When analyzing healthy subjects, UD was an excellent predictor of Uosm when it was above 1.020: 100% of these samples exhibited Uosm above 600 mOsm/kg. By sharp contrast, UD failed to predict Uosm when UD was below or equal to 1.010: only 29.2% of samples had Uosm lower than 350 mOsm/kg, while Uosm was higher than 600 mOsm/kg in 37.5% of the samples.

Figure 3A illustrates the relationship between Uosm and serum creatinine (Screat), for all subjects. Uosm and Screat followed a nonlinear relationship that could be fitted to a two-exponential curve (p < 0.01): Uosm was expectedly distributed across a wide range (118–1245 mOsm/kg) in subjects with Screat lower than 1.0 mg/dL and was confined to a narrow interval around 300 mOsm/kg as Screat increased. The relationship between Uosm and Screat was still significant (p < 0.05), although much less conspicuous, when UD replaced Uosm as a measure of urine concentration (Figure 3B). When analyzing subgroups, the correlation between Uosm and Screat was significant in the AKI group (r = −0.451, p < 0.001), in the GP group (r = −0.533, p = 0.0001), and in the CKD group (r = −0.546, p = 0.0001). There was no significant correlation between Uosm and Screat in the healthy control group (r = −0.108, p = 0.289). A weaker but still significant correlation between UD and Screat was shown in the AKI group (r = −0.160, p = 0.001), in the GP group (r = −0.253, p = 0.026), and in the CKD group (r = −0.209, p = 0.031). There was no correlation between UD and Screat in the healthy control group (r = −0.102, p = 0.863).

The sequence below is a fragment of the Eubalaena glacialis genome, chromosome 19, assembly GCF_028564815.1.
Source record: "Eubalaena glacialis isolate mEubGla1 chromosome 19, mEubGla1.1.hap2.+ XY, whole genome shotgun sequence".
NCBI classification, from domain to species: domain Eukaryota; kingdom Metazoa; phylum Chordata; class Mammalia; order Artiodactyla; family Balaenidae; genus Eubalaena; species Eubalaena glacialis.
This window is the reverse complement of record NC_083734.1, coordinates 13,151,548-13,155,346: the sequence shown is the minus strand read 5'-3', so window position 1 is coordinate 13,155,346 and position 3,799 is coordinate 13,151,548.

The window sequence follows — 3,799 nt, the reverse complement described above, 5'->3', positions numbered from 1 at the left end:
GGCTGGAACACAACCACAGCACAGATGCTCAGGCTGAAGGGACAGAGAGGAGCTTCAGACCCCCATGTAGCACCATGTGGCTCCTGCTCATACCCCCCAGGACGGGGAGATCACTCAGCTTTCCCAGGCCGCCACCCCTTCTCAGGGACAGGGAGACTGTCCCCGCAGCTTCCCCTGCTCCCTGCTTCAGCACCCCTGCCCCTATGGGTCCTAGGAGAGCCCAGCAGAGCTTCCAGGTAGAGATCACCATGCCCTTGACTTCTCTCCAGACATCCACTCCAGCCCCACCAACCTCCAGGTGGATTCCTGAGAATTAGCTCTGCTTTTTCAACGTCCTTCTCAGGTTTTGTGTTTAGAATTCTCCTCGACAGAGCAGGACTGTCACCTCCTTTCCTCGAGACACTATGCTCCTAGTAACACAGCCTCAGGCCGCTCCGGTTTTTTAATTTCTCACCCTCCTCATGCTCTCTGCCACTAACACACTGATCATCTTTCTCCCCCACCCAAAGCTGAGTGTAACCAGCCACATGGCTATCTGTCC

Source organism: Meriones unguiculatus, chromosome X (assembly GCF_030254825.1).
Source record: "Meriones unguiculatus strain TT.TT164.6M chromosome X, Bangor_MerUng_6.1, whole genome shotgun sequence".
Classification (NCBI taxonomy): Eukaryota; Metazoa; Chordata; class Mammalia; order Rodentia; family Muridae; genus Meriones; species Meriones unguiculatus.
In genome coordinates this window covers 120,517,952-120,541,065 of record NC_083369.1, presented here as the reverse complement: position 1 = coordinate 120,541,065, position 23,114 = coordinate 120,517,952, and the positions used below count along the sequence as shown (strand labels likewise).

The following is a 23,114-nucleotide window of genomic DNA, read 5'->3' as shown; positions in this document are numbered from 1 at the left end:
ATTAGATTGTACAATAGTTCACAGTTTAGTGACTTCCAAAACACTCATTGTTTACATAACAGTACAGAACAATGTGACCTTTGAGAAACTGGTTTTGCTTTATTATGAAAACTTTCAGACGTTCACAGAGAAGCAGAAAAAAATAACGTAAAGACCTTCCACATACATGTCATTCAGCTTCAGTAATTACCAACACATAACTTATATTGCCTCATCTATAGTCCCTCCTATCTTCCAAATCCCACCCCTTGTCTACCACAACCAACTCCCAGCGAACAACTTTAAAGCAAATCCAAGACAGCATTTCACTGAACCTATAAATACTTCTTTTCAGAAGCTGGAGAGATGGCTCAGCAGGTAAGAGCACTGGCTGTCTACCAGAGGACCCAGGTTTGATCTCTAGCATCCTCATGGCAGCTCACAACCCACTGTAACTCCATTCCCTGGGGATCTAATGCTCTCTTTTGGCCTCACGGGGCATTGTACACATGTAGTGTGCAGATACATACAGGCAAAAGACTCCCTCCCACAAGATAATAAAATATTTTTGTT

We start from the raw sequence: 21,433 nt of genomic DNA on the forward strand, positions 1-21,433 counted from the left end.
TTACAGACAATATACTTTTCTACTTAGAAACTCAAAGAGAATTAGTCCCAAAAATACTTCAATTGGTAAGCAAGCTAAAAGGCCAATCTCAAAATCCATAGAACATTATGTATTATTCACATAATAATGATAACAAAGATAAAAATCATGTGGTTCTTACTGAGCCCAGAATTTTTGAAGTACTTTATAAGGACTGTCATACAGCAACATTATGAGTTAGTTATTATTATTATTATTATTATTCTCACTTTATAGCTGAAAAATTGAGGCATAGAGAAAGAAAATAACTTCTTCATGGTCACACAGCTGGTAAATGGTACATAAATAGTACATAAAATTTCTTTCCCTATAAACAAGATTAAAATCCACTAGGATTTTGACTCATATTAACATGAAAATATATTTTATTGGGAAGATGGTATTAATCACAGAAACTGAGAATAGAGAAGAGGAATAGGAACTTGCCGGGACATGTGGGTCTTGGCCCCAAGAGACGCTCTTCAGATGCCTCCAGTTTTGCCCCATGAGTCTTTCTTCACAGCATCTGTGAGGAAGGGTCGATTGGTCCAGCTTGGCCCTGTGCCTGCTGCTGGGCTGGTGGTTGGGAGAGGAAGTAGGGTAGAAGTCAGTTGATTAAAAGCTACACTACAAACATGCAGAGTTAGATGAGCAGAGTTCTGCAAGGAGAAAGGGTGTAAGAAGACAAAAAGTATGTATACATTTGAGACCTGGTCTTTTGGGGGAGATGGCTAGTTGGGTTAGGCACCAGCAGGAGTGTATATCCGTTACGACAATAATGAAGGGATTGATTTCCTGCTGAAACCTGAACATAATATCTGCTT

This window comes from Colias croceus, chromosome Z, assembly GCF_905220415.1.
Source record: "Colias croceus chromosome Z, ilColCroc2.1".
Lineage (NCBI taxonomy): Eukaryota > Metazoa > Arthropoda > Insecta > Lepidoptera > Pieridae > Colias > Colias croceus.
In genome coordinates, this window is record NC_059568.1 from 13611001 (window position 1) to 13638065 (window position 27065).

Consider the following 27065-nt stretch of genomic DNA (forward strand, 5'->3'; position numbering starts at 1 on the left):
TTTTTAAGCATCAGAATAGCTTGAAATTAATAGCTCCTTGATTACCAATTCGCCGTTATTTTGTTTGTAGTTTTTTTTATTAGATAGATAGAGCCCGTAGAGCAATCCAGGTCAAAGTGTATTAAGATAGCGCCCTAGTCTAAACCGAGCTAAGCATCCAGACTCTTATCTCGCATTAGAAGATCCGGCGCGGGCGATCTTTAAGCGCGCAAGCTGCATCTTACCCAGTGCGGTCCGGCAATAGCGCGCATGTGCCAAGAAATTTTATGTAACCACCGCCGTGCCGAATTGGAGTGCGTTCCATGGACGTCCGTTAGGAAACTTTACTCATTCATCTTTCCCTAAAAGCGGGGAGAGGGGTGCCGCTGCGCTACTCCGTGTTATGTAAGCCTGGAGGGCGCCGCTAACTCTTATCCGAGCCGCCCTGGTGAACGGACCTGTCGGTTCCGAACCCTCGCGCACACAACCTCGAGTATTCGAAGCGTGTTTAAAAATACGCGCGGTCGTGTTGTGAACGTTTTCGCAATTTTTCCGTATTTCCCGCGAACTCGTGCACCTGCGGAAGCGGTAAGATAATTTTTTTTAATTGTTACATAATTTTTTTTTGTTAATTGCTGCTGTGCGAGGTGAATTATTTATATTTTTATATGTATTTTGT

Figure 3
figure 3

Correlation between serum creatinine (S Creat ) levels and urinary osmolality (U osm ) (A), and urinary density (UD) (B).


Urine density has long been considered as a practical surrogate marker of urine osmolality. It has even been proposed that simple equations be used in clinical practice to obtain Uosm directly from UD [8-11], whereas a website offers such calculations online [12]. In the present study, we challenged the concept that UD is a reliable marker of urine osmolality. For better accuracy, UD measurements were made utilizing a refractometer, instead of the semi-quantitative dipstick method more commonly employed. Even so, the correlation obtained between UD and Uosm, though statistically significant, was relatively weak (r = 0.462). A closer examination casts serious doubts about the clinical usefulness of UD. If an UD of 1.020 kg/L or higher were regarded as a test to detect individuals with an Uosm of at least 600 mOsm/kg [8-10], the sensitivity of such a test would be only 36%, whereas its specificity would be 81%. In other words, 64% of the subjects with concentrated urines would be missed by such test. On the other hand, good renal concentration ability might be erroneously inferred in as many as 19% of the other cases. Conversely, if an UD equal to or less than 1.010 kg/L were assumed to detect urine osmolalities below 350 mOsm/kg (isosthenuric or diluted urine), the sensitivity of the test would be only 40%, although the corresponding specificity would approach a more acceptable 80%.